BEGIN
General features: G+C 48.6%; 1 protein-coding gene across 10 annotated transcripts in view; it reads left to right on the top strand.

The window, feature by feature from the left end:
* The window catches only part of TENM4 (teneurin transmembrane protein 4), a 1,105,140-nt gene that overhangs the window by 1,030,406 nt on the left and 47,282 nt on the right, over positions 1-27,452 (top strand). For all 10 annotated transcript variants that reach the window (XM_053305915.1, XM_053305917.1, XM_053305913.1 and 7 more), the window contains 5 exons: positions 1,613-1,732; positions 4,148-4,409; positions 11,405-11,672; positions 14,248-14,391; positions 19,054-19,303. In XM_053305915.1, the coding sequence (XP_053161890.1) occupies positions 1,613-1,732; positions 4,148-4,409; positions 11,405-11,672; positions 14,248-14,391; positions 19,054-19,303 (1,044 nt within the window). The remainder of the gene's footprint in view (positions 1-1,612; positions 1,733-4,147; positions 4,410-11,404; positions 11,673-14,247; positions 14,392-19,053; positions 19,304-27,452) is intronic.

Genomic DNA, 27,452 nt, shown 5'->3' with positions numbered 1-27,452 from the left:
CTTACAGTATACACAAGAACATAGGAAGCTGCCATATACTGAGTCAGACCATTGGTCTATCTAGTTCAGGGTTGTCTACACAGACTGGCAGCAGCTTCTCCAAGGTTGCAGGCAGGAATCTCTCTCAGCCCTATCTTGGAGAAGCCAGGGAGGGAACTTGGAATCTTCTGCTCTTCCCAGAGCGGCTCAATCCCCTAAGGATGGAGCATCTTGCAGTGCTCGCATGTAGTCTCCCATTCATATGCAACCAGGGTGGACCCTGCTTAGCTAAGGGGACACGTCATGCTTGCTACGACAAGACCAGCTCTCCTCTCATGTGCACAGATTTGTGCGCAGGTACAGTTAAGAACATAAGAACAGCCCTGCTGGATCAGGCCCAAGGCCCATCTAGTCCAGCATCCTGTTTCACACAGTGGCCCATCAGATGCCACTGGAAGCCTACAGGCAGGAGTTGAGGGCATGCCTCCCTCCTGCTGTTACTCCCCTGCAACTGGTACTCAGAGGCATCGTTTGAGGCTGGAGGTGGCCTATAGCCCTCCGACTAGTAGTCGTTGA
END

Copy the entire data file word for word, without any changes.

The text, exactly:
General features: G+C 48.6%; 1 protein-coding gene across 10 annotated transcripts in view; it reads left to right on the top strand.

The window, feature by feature from the left end:
* The window catches only part of TENM4 (teneurin transmembrane protein 4), a 1,105,140-nt gene that overhangs the window by 1,030,406 nt on the left and 47,282 nt on the right, over positions 1-27,452 (top strand). For all 10 annotated transcript variants that reach the window (XM_053305915.1, XM_053305917.1, XM_053305913.1 and 7 more), the window contains 5 exons: positions 1,613-1,732; positions 4,148-4,409; positions 11,405-11,672; positions 14,248-14,391; positions 19,054-19,303. In XM_053305915.1, the coding sequence (XP_053161890.1) occupies positions 1,613-1,732; positions 4,148-4,409; positions 11,405-11,672; positions 14,248-14,391; positions 19,054-19,303 (1,044 nt within the window). The remainder of the gene's footprint in view (positions 1-1,612; positions 1,733-4,147; positions 4,410-11,404; positions 11,673-14,247; positions 14,392-19,053; positions 19,304-27,452) is intronic.

Genomic DNA, 27,452 nt, shown 5'->3' with positions numbered 1-27,452 from the left:
CTTACAGTATACACAAGAACATAGGAAGCTGCCATATACTGAGTCAGACCATTGGTCTATCTAGTTCAGGGTTGTCTACACAGACTGGCAGCAGCTTCTCCAAGGTTGCAGGCAGGAATCTCTCTCAGCCCTATCTTGGAGAAGCCAGGGAGGGAACTTGGAATCTTCTGCTCTTCCCAGAGCGGCTCAATCCCCTAAGGATGGAGCATCTTGCAGTGCTCGCATGTAGTCTCCCATTCATATGCAACCAGGGTGGACCCTGCTTAGCTAAGGGGACACGTCATGCTTGCTACGACAAGACCAGCTCTCCTCTCATGTGCACAGATTTGTGCGCAGGTACAGTTAAGAACATAAGAACAGCCCTGCTGGATCAGGCCCAAGGCCCATCTAGTCCAGCATCCTGTTTCACACAGTGGCCCATCAGATGCCACTGGAAGCCTACAGGCAGGAGTTGAGGGCATGCCTCCCTCCTGCTGTTACTCCCCTGCAACTGGTACTCAGAGGCATCGTTTGAGGCTGGAGGTGGCCTATAGCCCTCCGACTAGTAGTCGTTGA